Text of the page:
Tuesday, October 25, 2011
Tuesday, September 20, 2011
Shortly after moving into my [former] studio at Prentiss & Burlington Streets in Iowa City, I started tuning into the pirate radio station broadcasting from the space across the hall. It featured everything from raw urban rap, to stories read by a gentle-voiced young woman. Without enough DJ’s for 24/7 programming, the station often resorted to long stretches of prerecorded sets and large doses of dead air.
I rarely saw any of the other artists, musicians (including Iris Dement - how did I miss her?), or DJ’s that worked in the building. When I did, we exchanged little more than a terse, under-the-breath “hull-oh.” Eventually, I passed a young woman in the hall who offered me a flier advertising her radio show. It revealed she was the storytelling DJ I’d heard. She was authentically funky, far beyond the usual Iowa City fare, softened by her intoxicating smile.
The daily walk from my parking spot to the studio led me under a concrete railroad bridge-cum-unsanctioned gallery of local guerilla art. Much of it was posted with stencils and spray paint, some with wheat paste. There was one particularly engaging image of an upright man, limbs akimbo, titled: “Le Somnambule,” the sleepwalker. I began to notice similar images in increasingly out of the way places (alleys, dumpsters, transformers, etc) throughout Iowa City. I imagined the work was likely conceived by one person and executed under the cover of darkness. The stencils were mostly single images with one-word French descriptors, a kind of visually sophisticated vocabulary flashcard.
When my beloved sleepwalker was suddenly obliterated overnight, by little more than the cappuccino-colored paint that already covered the concrete underpass, I was crushed. I realized the urgency of an earnest search for the source of this ephemeral work.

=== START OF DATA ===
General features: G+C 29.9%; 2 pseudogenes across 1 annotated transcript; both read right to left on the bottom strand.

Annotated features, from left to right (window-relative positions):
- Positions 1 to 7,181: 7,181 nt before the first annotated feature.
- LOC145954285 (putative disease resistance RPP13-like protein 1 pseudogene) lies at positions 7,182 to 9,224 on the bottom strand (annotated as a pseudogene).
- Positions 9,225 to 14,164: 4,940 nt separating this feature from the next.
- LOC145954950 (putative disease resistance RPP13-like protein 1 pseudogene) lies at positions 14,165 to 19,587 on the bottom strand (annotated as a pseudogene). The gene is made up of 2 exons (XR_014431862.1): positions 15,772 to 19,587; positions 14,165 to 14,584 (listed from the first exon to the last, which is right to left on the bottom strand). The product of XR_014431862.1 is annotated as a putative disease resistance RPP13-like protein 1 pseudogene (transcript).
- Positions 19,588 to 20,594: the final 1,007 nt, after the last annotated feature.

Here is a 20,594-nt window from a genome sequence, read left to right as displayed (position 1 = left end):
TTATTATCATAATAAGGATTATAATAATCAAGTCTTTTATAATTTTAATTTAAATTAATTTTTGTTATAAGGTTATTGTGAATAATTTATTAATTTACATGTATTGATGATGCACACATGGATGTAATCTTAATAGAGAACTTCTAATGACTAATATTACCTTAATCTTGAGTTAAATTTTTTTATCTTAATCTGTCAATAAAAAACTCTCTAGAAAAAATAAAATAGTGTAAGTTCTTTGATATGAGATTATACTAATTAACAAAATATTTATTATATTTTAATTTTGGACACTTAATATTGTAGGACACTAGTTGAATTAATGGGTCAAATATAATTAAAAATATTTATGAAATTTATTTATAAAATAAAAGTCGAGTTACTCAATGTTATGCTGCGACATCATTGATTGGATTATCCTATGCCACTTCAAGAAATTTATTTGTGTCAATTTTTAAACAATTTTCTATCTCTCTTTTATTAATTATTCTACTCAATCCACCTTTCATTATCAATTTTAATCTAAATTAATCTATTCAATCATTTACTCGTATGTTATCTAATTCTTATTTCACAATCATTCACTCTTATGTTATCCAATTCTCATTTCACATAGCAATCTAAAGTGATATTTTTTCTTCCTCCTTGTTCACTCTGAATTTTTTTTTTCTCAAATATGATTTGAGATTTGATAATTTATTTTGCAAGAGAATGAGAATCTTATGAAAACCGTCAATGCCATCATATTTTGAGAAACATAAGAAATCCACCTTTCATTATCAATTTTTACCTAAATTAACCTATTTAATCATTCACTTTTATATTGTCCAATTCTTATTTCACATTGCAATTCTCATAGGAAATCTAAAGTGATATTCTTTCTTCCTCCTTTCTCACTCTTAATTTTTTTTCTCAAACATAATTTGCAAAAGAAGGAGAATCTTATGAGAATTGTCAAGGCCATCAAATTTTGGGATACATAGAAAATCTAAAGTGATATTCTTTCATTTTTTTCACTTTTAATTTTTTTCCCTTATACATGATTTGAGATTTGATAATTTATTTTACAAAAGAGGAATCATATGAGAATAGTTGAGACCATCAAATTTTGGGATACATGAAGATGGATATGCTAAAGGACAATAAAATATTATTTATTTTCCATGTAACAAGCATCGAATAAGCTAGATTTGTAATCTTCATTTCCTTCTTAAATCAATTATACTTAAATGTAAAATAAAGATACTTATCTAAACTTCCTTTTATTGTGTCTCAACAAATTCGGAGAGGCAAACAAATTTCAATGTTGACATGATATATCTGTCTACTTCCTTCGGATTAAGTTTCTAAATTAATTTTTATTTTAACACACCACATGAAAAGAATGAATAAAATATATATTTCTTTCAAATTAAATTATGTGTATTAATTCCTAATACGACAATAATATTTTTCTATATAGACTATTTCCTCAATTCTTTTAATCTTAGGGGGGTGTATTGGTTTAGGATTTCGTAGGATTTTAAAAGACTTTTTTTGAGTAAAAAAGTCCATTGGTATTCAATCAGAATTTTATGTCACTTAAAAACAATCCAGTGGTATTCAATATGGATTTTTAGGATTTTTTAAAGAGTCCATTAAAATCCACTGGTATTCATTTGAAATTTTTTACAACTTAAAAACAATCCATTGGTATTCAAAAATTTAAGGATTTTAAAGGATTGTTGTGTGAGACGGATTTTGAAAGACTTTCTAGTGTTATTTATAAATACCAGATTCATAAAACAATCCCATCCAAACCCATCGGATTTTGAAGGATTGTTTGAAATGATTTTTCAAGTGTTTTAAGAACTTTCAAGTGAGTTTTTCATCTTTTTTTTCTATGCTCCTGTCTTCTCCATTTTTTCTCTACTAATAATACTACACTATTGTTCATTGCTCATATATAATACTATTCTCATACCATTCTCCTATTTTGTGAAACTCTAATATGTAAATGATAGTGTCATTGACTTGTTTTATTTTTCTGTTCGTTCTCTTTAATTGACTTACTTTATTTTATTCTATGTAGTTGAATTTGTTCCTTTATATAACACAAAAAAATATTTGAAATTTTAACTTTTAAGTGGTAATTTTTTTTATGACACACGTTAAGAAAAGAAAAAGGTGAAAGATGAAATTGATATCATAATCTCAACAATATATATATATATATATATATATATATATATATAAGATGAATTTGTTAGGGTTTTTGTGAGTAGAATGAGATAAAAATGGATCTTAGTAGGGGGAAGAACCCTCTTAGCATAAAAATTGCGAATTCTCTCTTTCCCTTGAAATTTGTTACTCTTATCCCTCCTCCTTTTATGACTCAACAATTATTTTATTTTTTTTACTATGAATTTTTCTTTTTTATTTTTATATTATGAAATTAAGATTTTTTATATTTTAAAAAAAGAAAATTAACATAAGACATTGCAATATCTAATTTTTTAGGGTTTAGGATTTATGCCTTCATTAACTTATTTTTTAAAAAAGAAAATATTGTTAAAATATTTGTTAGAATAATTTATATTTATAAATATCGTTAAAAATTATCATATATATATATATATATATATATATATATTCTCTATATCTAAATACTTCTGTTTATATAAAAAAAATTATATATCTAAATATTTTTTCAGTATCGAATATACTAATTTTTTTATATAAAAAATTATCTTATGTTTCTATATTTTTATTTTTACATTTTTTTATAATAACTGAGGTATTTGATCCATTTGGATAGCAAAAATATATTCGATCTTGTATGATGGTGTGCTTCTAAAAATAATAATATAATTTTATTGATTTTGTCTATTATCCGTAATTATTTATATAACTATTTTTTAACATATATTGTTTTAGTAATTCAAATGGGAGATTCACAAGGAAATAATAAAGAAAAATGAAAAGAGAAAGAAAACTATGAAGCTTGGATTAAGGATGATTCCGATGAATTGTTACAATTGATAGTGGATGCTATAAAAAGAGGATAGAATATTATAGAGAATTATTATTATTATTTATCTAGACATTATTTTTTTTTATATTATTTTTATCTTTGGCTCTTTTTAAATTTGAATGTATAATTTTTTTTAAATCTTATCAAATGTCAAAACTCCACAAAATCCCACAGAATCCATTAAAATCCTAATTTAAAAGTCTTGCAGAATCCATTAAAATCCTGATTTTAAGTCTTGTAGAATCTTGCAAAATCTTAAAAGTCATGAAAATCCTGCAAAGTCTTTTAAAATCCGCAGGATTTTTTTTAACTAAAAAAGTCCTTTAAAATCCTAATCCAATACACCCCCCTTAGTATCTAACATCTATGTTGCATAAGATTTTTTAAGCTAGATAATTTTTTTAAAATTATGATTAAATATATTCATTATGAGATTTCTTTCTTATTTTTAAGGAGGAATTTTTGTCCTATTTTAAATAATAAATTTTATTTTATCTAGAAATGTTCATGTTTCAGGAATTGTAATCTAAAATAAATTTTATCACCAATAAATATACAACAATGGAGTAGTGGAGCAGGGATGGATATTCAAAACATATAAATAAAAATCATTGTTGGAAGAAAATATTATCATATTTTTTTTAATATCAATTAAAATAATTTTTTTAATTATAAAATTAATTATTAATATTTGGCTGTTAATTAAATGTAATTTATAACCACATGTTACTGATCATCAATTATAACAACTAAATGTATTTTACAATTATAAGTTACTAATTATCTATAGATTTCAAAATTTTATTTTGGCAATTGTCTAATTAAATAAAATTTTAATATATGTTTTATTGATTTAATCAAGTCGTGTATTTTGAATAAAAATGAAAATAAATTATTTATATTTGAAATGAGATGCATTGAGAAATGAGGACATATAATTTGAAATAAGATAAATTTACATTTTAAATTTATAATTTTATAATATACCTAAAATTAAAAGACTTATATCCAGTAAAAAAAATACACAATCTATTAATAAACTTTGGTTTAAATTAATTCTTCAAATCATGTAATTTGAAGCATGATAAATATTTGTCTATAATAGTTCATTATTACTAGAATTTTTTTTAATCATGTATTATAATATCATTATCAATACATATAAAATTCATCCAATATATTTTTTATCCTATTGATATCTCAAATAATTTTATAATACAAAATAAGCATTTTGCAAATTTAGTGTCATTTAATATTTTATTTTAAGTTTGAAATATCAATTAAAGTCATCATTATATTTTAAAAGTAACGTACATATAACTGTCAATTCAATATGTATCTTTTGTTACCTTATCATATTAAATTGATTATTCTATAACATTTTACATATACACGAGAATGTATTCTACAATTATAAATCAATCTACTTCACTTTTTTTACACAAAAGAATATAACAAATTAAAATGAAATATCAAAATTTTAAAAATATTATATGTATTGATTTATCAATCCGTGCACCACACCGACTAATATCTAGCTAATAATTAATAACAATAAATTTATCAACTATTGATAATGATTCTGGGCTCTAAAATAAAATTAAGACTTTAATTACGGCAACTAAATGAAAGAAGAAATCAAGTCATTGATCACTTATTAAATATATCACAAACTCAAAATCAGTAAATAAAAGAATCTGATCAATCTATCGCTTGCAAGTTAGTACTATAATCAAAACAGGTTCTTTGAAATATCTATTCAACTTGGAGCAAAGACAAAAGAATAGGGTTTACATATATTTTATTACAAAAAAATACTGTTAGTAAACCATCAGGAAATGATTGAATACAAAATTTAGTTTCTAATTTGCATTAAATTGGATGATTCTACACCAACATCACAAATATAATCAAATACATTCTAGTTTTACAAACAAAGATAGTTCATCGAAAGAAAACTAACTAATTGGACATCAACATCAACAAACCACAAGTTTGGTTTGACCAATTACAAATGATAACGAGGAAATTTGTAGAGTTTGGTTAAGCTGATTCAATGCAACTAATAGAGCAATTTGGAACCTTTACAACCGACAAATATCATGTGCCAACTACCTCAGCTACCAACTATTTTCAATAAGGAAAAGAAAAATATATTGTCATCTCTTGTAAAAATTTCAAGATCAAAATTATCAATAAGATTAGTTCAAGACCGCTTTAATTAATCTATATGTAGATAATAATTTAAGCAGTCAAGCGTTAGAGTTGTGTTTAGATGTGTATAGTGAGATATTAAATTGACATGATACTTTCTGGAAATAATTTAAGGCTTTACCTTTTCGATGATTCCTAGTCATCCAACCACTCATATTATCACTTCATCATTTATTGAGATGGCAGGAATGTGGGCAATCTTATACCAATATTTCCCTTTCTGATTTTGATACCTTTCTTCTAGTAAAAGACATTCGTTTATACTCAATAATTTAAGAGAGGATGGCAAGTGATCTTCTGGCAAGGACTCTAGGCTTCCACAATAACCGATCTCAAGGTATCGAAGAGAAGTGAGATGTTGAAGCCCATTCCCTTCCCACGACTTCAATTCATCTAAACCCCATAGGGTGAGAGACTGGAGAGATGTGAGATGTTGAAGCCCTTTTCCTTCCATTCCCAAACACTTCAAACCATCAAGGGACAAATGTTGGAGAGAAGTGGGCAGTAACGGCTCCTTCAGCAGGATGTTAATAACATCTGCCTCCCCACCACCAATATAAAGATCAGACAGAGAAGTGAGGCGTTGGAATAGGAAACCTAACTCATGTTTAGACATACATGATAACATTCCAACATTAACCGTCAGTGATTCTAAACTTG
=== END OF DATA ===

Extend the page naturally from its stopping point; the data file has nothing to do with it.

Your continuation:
I inquired around town among friends I suspected might know and be willing to reveal the identity (under promise of strict confidentiality) of this elusive artist. After she was revealed to me, I invited her to meet me at my studio, only to discover that she was the same young storytelling DJ I’d previously met in the hall. I was instantly enamored. She told me more about the stencil work including her public service goal of teaching Iowa City French one word at a time, and how in return, she was sentenced with public service after being arrested for criminal mischief for posting her stencils publicly.
Eventually, our acquaintance translated into an internationally distributed line of fabric for her wide ranging and truly original artistic expressions. I am honored to have supported her in this way. She generously gave me permission to incorporate her publicly posted stencils into a future quilt project, which I hope to do, once I learn to screen print.
This summer began a trend of people using the Home Ec Workshop, co-owned by two friends of mine, as a means to contact me. One of these contacts turned into an important quilt sale. Another, netted a mysterious package that arrived only after being returned to the sender, who initially mailed the package to my first address in Iowa (eight addresses and ten years ago). I was thrilled to open it and find an original stencil made just for me. It was cut out of a peanut butter Captain Crunch cereal box. It features a tuxedo-wearing man sewing a quilt which gracefully cascades off a sewing machine to his feet where the piece is titled “Le Couturier.” The artist included a note written on stationary that she hand-painted, now housed in a special pocket on the back of the framed stencil.
Thank you MG. You are so dear to me!
Tuesday, August 9, 2011
Sunday, August 7, 2011
Wednesday, July 20, 2011
Remembering a dear teacher and mentor a year after his passing. Joe's work is on par with the greatest landscape photographers that come to mind. I was thrilled to be able to view an online exhibition of some of his work at the Robert Mann Gallery website. Along with David Hockney, I would site Joe Deal as one of my biggest artistic influences. Deal became dean of the Washington University School of Fine Arts my junior year. He was the crowning jewel and saving grace of my Wash U experience. He once described a large-print photographic portrait series I did my senior year (1989/90) as being like "maps of faces." Being that Deal was one of the pioneers in the New Topographic movement, I guess such an assessment comes as no surprise, but high praise, indeed.
Saturday, July 16, 2011
Friday, July 15, 2011
Why you should know him: Erick Wolfmeyer, 44, is a professional quilter living in Iowa City. The Quincy, Ill., native moved to Iowa City to expand his quilting practice after living out West and has been here ever since. Wolfmeyer has made more than 70 quilts in his career, each of which takes about six months to create, he said. Wolfmeyer will be hosting a quilt design class at Home Ec. Workshop at noon July 23 and 24.